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The Court and martial law

/ 05:09 AM July 12, 2017


The Philippines’ legal community is still coming to terms with the landmark Supreme Court ruling on the first of the martial law cases; it cannot be fully understood without a study of the majority decision and all 14 separate opinions.

But the Constitution, which the “sovereign Filipino people” did “ordain and promulgate,” is too important to be left to constitutionalists; all citizens must do their share in helping the President, whose powers both ordinary and extraordinary ultimately emanate from them, “preserve and defend” the Constitution.


That is, at bottom, what is at stake in any decision upholding, or rejecting, the constitutionality of the exercise of the Commander in Chief’s martial law powers. Will the ruling keep the founding document’s integrity, or will it tear a large hole in it? The answer should be of the most serious concern not just to the lawyers who argue our cases, but indeed to all of us.

Thus, criticism of the majority decision in the Lagman vs Medialdea case as overbroad and unduly deferential to the Executive does not mean that the critics cannot countenance or even imagine a decision that would have supported the Duterte administration’s legal position. As the multiple separate opinions themselves prove, simple black or white answers will not do justice to this vital, complicated case.

Associate Justice Francis Jardeleza’s separate opinion, for instance, makes a cogent argument for the President’s necessary imposition of martial law in all of Mindanao, but without encouraging him to run amuck with it. If this had been the majority decision, rather than merely a separate concurring opinion, the outcry against the Court’s finding of sufficient factual basis for the proclamation of martial law would have been much less, and more muted.

Jardeleza begins with an insightful appreciation of Art. VII, Sec. 18, one of the crucial antidictatorship provisions of the post-Marcos Constitution. “The provision is a microcosm of the system of checks and balances fundamental to our republication government.”

This framework forces the realization that all three branches of government have a role to play in the exercise of the martial law power and the suspension of the privilege of the writ of habeas corpus. (Will this lead to a Court ruling, in the second martial law case, finding both chambers of Congress remiss in not convening a joint session after the proclamation was issued? We shall see.)

He proceeds: The Court’s authority to revoke a President’s proclamation of martial law for lack of a sufficient factual basis is sui generis. “It involves inquiry into the factual basis of the act, not a review of errors of law or a determination of lack or excess of jurisdiction or grave abuse of discretion.”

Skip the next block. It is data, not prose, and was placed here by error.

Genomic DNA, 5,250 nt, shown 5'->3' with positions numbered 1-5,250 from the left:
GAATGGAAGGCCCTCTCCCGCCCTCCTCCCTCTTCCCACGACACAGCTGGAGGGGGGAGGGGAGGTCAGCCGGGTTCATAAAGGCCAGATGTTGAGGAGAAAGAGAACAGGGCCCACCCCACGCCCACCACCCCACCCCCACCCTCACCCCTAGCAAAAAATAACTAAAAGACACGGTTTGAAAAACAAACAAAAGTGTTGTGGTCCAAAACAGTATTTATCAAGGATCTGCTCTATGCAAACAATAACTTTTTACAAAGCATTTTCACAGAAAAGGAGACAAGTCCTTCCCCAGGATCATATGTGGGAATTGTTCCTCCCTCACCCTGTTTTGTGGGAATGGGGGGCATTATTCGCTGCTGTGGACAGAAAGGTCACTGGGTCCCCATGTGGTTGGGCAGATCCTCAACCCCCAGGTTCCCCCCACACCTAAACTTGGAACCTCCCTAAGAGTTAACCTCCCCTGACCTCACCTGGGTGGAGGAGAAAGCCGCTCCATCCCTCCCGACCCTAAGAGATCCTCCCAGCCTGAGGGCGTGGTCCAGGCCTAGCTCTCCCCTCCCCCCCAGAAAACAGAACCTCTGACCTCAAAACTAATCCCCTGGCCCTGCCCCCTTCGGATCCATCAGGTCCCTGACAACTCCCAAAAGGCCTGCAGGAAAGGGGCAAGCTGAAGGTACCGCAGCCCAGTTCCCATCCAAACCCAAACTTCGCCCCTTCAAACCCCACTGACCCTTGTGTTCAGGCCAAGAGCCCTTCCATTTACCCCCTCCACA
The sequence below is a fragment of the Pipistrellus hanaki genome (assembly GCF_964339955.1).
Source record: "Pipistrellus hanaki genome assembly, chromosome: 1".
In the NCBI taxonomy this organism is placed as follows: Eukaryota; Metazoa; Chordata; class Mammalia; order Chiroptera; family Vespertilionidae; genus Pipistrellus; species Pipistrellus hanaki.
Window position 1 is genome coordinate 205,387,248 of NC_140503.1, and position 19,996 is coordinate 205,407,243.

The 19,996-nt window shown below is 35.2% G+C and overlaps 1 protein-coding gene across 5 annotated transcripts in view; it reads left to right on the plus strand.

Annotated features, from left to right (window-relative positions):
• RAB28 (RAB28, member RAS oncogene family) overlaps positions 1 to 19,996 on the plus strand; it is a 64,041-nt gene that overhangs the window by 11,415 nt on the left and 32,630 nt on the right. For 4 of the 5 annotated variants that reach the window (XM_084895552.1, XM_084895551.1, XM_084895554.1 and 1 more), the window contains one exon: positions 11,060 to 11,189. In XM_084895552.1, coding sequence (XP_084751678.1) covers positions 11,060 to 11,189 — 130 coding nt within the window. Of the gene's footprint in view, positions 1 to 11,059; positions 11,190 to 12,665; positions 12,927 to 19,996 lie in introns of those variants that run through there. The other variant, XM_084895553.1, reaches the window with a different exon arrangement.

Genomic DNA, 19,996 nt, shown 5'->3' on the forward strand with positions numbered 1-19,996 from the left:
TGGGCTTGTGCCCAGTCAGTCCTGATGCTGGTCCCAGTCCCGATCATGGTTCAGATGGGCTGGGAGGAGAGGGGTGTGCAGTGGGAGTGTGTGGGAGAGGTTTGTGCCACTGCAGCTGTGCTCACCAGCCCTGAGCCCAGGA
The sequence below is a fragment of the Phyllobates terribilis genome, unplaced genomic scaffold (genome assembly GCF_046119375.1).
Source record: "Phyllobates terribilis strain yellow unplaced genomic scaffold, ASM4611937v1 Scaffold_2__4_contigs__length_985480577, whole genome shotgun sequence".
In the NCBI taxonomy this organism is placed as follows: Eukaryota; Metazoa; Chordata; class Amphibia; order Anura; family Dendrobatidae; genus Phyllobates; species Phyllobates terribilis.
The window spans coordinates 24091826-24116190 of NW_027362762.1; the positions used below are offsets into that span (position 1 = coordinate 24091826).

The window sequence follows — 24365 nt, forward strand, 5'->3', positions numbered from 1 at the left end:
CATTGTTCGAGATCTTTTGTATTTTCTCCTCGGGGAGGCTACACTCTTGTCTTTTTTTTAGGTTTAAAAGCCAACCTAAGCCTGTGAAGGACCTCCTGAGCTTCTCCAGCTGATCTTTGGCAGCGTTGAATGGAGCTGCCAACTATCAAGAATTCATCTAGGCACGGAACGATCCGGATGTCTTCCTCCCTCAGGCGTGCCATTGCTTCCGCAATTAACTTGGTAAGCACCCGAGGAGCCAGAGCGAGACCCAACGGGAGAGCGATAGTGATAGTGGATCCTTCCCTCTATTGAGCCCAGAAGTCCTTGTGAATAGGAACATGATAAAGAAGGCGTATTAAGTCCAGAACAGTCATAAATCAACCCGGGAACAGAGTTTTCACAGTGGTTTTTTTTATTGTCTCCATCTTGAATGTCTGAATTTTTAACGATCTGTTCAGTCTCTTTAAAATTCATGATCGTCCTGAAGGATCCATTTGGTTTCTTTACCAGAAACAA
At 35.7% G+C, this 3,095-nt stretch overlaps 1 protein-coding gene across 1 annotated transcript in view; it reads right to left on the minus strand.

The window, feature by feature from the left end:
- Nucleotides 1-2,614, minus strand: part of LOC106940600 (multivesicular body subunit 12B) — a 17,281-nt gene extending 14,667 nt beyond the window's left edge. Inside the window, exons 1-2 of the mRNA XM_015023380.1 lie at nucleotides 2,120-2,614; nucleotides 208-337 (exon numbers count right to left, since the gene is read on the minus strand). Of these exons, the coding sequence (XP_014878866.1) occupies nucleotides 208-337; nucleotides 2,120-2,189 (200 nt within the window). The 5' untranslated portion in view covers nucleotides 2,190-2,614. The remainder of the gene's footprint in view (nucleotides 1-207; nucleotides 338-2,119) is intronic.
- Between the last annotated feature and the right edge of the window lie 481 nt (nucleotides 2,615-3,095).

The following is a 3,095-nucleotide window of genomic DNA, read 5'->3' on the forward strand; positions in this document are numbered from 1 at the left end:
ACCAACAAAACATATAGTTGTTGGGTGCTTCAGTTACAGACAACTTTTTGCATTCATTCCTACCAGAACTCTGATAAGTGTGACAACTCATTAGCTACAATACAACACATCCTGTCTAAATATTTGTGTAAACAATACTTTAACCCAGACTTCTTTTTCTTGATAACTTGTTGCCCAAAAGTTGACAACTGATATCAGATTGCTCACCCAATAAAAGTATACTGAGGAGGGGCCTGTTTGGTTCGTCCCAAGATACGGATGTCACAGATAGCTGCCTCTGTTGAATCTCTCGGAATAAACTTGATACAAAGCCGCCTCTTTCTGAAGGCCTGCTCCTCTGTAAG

Then, to the “sole substantive issue” of whether there is sufficient factual basis for the proclamation, Jardeleza proposes “a different standard of review.” Instead of the standard of probable cause relied on by the majority decision, which he argues is “inapplicable in assessing the public safety requirement” (one of the two essential conditions before the President can impose martial law, the other being the existence of actual rebellion or invasion), he raises the standard of reasonableness. The majority decision infamously allowed the President unusual leeway to impose martial law anywhere in the Philippines, as long as the two conditions are met. Jardeleza’s standard would likely not allow that: “The standard may be restated as such evidence that is adequate to satisfy a reasonable mind seeking the truth (or falsity) of its factual evidence. This is a flexible test that balances the President’s authority to respond to exigencies created by a state of invasion or rebellion and the Court’s duty to ensure that the executive act is within the bounds set by the Constitution.”

As to the territorial scope of martial rule, Jardeleza offers a view that recognizes Executive primacy without confessing, as the majority decision did, to either judicial defeatism or distrust in news reports. “The executive’s assessment of the nature and level of threat posed by these ISIS-inspired terror groups in Mindanao is not incompatible with local and foreign media reports and publicly available research papers.”


In all, a reasonable perspective. It would have made for a different, and better, majority decision.

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TAGS: Francis Jardeleza, Inquirer editorial, Inquirer Opinion, Mindanao martial law, Supreme Court
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